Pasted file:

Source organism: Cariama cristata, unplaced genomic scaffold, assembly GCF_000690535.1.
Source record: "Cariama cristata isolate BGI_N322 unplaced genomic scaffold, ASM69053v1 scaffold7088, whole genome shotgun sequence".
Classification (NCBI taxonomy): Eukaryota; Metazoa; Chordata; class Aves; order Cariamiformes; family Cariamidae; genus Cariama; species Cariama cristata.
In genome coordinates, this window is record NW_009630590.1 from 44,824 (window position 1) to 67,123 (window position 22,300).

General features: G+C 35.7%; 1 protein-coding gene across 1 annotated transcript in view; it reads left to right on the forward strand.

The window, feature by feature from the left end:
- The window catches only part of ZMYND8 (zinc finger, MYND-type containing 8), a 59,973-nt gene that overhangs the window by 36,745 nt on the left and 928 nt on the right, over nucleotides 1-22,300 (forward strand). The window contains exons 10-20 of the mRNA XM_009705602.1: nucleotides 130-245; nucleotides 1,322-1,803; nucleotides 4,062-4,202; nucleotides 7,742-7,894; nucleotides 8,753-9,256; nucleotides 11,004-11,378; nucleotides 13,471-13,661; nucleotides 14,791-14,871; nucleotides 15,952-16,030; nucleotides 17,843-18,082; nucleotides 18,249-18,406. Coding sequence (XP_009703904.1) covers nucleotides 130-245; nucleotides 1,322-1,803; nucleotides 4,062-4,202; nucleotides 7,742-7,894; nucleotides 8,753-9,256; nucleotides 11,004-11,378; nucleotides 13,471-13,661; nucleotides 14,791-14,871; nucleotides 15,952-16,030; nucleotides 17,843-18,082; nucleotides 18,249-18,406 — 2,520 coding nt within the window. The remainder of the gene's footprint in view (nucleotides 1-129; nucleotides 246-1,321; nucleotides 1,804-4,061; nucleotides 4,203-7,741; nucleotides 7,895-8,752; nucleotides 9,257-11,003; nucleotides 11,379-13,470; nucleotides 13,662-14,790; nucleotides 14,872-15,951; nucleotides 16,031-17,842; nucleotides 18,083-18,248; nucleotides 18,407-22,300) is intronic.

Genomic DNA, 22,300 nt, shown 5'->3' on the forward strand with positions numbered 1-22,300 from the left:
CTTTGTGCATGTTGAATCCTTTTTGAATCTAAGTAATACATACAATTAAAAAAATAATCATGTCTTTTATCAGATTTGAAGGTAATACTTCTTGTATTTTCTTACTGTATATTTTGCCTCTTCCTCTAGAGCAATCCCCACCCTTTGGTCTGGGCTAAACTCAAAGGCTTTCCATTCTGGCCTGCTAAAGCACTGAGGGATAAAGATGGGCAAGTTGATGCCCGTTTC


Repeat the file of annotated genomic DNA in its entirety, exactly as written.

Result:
Source organism: Cariama cristata, unplaced genomic scaffold, assembly GCF_000690535.1.
Source record: "Cariama cristata isolate BGI_N322 unplaced genomic scaffold, ASM69053v1 scaffold7088, whole genome shotgun sequence".
Classification (NCBI taxonomy): Eukaryota; Metazoa; Chordata; class Aves; order Cariamiformes; family Cariamidae; genus Cariama; species Cariama cristata.
In genome coordinates, this window is record NW_009630590.1 from 44,824 (window position 1) to 67,123 (window position 22,300).

General features: G+C 35.7%; 1 protein-coding gene across 1 annotated transcript in view; it reads left to right on the forward strand.

The window, feature by feature from the left end:
- The window catches only part of ZMYND8 (zinc finger, MYND-type containing 8), a 59,973-nt gene that overhangs the window by 36,745 nt on the left and 928 nt on the right, over nucleotides 1-22,300 (forward strand). The window contains exons 10-20 of the mRNA XM_009705602.1: nucleotides 130-245; nucleotides 1,322-1,803; nucleotides 4,062-4,202; nucleotides 7,742-7,894; nucleotides 8,753-9,256; nucleotides 11,004-11,378; nucleotides 13,471-13,661; nucleotides 14,791-14,871; nucleotides 15,952-16,030; nucleotides 17,843-18,082; nucleotides 18,249-18,406. Coding sequence (XP_009703904.1) covers nucleotides 130-245; nucleotides 1,322-1,803; nucleotides 4,062-4,202; nucleotides 7,742-7,894; nucleotides 8,753-9,256; nucleotides 11,004-11,378; nucleotides 13,471-13,661; nucleotides 14,791-14,871; nucleotides 15,952-16,030; nucleotides 17,843-18,082; nucleotides 18,249-18,406 — 2,520 coding nt within the window. The remainder of the gene's footprint in view (nucleotides 1-129; nucleotides 246-1,321; nucleotides 1,804-4,061; nucleotides 4,203-7,741; nucleotides 7,895-8,752; nucleotides 9,257-11,003; nucleotides 11,379-13,470; nucleotides 13,662-14,790; nucleotides 14,872-15,951; nucleotides 16,031-17,842; nucleotides 18,083-18,248; nucleotides 18,407-22,300) is intronic.

Genomic DNA, 22,300 nt, shown 5'->3' on the forward strand with positions numbered 1-22,300 from the left:
CTTTGTGCATGTTGAATCCTTTTTGAATCTAAGTAATACATACAATTAAAAAAATAATCATGTCTTTTATCAGATTTGAAGGTAATACTTCTTGTATTTTCTTACTGTATATTTTGCCTCTTCCTCTAGAGCAATCCCCACCCTTTGGTCTGGGCTAAACTCAAAGGCTTTCCATTCTGGCCTGCTAAAGCACTGAGGGATAAAGATGGGCAAGTTGATGCCCGTTTC